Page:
By David Roth
There's the question, unasked but constant and all-caps glaring, of expectations when it comes to college basketball. Where a reasonable person might not necessarily trust a 19-year-old with an empty house and its fully stocked liquor cabinet, seemingly reasonable people think nothing of expecting 19-year-olds to deftly defend the pick-and-roll or initiate an offense in front of an audience comprised of tens of thousands of yowling and inebriated people in bleachers and thousands more at home; all this while Bobby Knight grumblingly nitpicks said 19-year-old in front of a national television audience, all this while a millionaire coach screams profanities, instructions or profane instructions, all this all the time until March, when the audiences get bigger and louder and the unreasonable expectations of even reasonable-enough college basketball fans edge still further out.
Reasonable fans -- a group that may at times include you, and which includes me only when I'm watching games I don't care too much about -- know that this is all kind of strange. But college basketball isn't strictly for reasonable fans, and isn't strictly reasonable.
Instead, college basketball casts fans in Matthew McConaughey's "Wooderson" role from Dazed and Confused. While we may not bring McConaughey's easy charm and world-historic mustache to the part, anyone who has watched a lot of college basketball can relate to Wooderson's explanation for hitting on high school girls: "I get older, they stay the same age." In the case of college basketball, the fans' fixed place just slightly above all that college-kid churn and chaos manifests as less Woodersonianly pervy and more parental and half-jaded: the panicked point guards tasked with tuning out 15,000 people screaming at him with ACC or Big East or Big Ten accents is living that nightmare for something like the first time.
Those of us on the couch, on the other hand, have the twin advantages of distance and perspective. Yes, we get to remember watching Derrick Rose or Carmelo Anthony or Chris Webber play college ball, but there are some things we lose in the getting old(er) deal -- that 19-year-old point guard, scared and screamed-at and Knight-nitpicked though he unfortunately is, is experiencing something much more intense and urgent than the experience we reasonable fans are getting at home, in HD. The better part of watching college basketball -- that is, both the largest part and the best part -- is the safely secondhand vicarious high fans catch from the energy and overage that college basketball throws off.
There is exponentially and objectively better-played and otherwise better basketball to be had in the NBA, but there is nothing in sports with the emotional throw-weight of a meaningful college basketball game. It would be nice, if maybe a little over-abstracted, to just leave it there -- with some appreciation for what the players playing the game give us, and with a little prayer of thanks that we don't have to live in those players' over-urgent and overwrought 19-year-old lives. No non-teenager, with the possible exception of Taylor Swift, really wants to live or feel like a teenager; no one, anywhere, would want to live under the strict and arbitrary rules of the NCAA. We've got college basketball and music and movies to remind us what it's like to be a teenager, good and bad, but most of us also have that Wooderson escape clause: that's not us, anymore. That would be the reasonable way to watch college basketball, it seems. It is not, admittedly, a very popular way.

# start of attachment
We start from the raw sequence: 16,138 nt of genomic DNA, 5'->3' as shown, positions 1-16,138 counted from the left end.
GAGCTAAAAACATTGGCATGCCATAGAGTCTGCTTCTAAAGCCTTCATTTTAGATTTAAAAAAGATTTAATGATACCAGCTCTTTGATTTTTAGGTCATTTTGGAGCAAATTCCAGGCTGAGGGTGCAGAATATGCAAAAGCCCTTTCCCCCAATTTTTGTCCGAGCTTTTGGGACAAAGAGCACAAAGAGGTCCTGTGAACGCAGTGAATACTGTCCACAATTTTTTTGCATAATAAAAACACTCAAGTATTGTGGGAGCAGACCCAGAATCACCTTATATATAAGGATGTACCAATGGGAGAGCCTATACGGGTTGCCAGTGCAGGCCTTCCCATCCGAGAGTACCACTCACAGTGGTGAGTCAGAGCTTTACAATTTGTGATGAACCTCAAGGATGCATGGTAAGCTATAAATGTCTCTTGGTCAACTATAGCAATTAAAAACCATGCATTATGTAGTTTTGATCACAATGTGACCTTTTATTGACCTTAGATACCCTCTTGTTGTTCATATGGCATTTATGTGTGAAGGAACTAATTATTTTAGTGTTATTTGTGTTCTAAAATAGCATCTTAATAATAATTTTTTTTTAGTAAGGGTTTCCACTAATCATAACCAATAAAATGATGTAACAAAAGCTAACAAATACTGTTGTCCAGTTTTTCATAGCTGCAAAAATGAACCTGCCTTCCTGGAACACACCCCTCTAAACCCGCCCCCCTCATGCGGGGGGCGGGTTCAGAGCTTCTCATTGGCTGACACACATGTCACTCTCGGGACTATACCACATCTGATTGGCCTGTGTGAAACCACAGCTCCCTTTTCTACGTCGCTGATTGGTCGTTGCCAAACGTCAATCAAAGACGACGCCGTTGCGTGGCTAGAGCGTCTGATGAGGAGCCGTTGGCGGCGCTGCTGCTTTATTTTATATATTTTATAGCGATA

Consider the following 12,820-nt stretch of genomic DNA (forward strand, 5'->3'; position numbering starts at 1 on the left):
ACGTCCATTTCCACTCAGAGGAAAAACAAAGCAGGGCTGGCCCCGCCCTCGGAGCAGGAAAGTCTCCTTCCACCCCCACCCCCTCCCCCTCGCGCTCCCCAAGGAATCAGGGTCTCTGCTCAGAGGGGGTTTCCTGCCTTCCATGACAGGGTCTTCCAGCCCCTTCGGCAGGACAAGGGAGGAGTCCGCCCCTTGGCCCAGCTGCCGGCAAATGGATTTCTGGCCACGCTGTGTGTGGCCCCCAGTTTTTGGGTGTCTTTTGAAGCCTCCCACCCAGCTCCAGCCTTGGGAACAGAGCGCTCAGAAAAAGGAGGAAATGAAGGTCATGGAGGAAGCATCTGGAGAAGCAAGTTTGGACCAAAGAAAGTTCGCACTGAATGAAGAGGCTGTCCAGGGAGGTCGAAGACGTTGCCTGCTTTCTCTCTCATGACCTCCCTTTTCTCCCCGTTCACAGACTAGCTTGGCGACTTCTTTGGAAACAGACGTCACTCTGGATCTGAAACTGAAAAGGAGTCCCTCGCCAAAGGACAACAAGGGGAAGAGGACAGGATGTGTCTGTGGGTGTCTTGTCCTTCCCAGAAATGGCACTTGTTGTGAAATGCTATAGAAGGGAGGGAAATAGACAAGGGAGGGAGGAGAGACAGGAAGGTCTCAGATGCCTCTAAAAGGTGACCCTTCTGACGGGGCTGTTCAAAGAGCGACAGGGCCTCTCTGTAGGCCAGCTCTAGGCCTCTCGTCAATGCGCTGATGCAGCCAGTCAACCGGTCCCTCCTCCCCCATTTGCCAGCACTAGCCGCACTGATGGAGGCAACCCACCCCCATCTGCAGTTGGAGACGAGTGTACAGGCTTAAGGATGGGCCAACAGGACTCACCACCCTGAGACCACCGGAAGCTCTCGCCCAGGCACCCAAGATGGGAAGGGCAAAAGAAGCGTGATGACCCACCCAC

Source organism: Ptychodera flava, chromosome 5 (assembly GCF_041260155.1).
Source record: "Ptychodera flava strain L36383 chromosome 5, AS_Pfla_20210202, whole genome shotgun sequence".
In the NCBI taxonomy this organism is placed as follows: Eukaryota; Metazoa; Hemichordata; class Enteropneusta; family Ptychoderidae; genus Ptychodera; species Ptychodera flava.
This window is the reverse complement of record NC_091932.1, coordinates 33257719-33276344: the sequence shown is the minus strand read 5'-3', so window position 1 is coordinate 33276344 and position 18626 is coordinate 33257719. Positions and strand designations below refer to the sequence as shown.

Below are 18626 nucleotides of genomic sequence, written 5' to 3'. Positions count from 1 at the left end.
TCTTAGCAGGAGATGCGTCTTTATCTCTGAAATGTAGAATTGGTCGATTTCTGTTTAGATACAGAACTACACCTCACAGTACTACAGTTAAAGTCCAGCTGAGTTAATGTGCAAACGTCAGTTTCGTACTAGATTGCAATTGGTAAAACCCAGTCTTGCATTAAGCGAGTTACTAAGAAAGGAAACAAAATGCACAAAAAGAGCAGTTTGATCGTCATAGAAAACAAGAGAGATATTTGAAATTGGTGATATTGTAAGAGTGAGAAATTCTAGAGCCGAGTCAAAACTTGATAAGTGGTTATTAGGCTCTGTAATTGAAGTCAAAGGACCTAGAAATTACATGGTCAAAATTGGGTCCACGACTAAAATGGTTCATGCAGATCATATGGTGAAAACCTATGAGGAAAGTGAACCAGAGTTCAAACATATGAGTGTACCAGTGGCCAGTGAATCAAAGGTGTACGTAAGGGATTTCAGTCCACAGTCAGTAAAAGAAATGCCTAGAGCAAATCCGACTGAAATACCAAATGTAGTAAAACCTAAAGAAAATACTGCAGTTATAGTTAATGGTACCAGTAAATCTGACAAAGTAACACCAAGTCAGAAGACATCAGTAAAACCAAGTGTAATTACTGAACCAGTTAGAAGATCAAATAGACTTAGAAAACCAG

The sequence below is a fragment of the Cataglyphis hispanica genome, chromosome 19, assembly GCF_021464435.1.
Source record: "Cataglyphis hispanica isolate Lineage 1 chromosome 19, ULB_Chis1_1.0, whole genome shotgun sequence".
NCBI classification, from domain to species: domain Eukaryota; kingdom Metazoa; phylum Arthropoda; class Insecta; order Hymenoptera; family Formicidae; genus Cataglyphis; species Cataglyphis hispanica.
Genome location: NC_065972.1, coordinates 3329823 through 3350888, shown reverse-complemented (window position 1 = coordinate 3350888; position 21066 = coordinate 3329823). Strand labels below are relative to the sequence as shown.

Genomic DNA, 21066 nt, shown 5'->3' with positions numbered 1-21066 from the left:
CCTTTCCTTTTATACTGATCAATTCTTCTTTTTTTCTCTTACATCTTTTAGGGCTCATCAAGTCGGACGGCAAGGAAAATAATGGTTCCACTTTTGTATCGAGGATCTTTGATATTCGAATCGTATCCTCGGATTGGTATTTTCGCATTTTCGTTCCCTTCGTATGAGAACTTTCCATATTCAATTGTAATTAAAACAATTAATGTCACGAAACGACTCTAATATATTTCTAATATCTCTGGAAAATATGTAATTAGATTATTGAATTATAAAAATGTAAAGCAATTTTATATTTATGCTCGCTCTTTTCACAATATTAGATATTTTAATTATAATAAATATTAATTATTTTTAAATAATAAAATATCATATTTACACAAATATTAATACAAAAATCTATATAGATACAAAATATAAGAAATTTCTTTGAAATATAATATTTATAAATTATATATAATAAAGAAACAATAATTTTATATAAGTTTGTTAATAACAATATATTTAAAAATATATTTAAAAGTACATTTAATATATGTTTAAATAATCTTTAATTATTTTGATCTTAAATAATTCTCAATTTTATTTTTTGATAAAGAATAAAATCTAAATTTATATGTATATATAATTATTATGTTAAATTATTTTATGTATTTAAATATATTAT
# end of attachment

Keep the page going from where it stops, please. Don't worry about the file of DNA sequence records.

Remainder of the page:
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Which leaves us with what? A couple of things, broadly. One is a curmudgeonly and strictly fantastical conservatism that lionizes an imaginary golden age when college basketball was without compromise or serious fault, all vital amateur enthusiasm and love-of-the-game pride, an era in which no one thought to take advantage of all these earnest and uncompensated young student-athletes. (They thought to take advantage, of course). The other is just as blinkered and silly: a stern, childishly entitled demand that those college-age kids -- who are, if you're just joining us, taller, lither, longer and more athletic than the average college-age kid, but still college-age kids -- play and behave and deliver as if they were adult professionals. It's tough to say which is worse, although it's easy to say that neither is good.